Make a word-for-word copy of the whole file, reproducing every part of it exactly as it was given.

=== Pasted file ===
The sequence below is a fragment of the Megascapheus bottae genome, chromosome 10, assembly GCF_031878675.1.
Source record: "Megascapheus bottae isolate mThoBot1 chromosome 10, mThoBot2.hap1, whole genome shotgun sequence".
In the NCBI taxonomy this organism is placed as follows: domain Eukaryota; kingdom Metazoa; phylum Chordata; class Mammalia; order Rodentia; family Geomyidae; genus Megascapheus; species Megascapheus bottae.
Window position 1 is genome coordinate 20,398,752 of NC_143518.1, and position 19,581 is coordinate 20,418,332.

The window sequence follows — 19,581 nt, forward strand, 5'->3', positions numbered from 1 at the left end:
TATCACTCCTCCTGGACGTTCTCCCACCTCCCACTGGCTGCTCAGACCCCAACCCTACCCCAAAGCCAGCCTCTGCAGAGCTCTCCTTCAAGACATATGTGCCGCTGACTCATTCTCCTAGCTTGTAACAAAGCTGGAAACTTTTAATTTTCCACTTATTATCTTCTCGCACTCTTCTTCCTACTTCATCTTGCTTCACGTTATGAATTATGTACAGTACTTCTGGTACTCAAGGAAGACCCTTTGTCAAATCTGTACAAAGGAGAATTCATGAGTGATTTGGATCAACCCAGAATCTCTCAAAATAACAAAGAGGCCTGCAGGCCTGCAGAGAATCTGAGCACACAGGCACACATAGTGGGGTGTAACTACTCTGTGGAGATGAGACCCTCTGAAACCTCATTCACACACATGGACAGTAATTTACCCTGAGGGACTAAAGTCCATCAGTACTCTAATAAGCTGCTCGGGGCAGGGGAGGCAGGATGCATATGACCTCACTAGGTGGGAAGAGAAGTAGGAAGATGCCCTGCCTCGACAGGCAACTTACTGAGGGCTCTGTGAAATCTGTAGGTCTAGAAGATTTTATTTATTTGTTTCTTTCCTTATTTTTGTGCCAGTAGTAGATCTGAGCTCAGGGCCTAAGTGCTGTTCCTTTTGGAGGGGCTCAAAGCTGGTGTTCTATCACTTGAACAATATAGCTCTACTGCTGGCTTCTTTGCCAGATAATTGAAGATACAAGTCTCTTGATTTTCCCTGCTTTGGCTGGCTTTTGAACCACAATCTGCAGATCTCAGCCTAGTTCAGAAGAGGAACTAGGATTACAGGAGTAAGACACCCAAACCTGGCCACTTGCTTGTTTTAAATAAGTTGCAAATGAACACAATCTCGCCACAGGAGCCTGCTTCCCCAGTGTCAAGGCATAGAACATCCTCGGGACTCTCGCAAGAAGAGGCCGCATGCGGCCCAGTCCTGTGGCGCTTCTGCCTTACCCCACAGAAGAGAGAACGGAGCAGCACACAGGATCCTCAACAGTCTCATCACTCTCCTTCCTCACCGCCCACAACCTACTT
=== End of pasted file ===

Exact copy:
The sequence below is a fragment of the Megascapheus bottae genome, chromosome 10, assembly GCF_031878675.1.
Source record: "Megascapheus bottae isolate mThoBot1 chromosome 10, mThoBot2.hap1, whole genome shotgun sequence".
In the NCBI taxonomy this organism is placed as follows: domain Eukaryota; kingdom Metazoa; phylum Chordata; class Mammalia; order Rodentia; family Geomyidae; genus Megascapheus; species Megascapheus bottae.
Window position 1 is genome coordinate 20,398,752 of NC_143518.1, and position 19,581 is coordinate 20,418,332.

The window sequence follows — 19,581 nt, forward strand, 5'->3', positions numbered from 1 at the left end:
TATCACTCCTCCTGGACGTTCTCCCACCTCCCACTGGCTGCTCAGACCCCAACCCTACCCCAAAGCCAGCCTCTGCAGAGCTCTCCTTCAAGACATATGTGCCGCTGACTCATTCTCCTAGCTTGTAACAAAGCTGGAAACTTTTAATTTTCCACTTATTATCTTCTCGCACTCTTCTTCCTACTTCATCTTGCTTCACGTTATGAATTATGTACAGTACTTCTGGTACTCAAGGAAGACCCTTTGTCAAATCTGTACAAAGGAGAATTCATGAGTGATTTGGATCAACCCAGAATCTCTCAAAATAACAAAGAGGCCTGCAGGCCTGCAGAGAATCTGAGCACACAGGCACACATAGTGGGGTGTAACTACTCTGTGGAGATGAGACCCTCTGAAACCTCATTCACACACATGGACAGTAATTTACCCTGAGGGACTAAAGTCCATCAGTACTCTAATAAGCTGCTCGGGGCAGGGGAGGCAGGATGCATATGACCTCACTAGGTGGGAAGAGAAGTAGGAAGATGCCCTGCCTCGACAGGCAACTTACTGAGGGCTCTGTGAAATCTGTAGGTCTAGAAGATTTTATTTATTTGTTTCTTTCCTTATTTTTGTGCCAGTAGTAGATCTGAGCTCAGGGCCTAAGTGCTGTTCCTTTTGGAGGGGCTCAAAGCTGGTGTTCTATCACTTGAACAATATAGCTCTACTGCTGGCTTCTTTGCCAGATAATTGAAGATACAAGTCTCTTGATTTTCCCTGCTTTGGCTGGCTTTTGAACCACAATCTGCAGATCTCAGCCTAGTTCAGAAGAGGAACTAGGATTACAGGAGTAAGACACCCAAACCTGGCCACTTGCTTGTTTTAAATAAGTTGCAAATGAACACAATCTCGCCACAGGAGCCTGCTTCCCCAGTGTCAAGGCATAGAACATCCTCGGGACTCTCGCAAGAAGAGGCCGCATGCGGCCCAGTCCTGTGGCGCTTCTGCCTTACCCCACAGAAGAGAGAACGGAGCAGCACACAGGATCCTCAACAGTCTCATCACTCTCCTTCCTCACCGCCCACAACCTACTT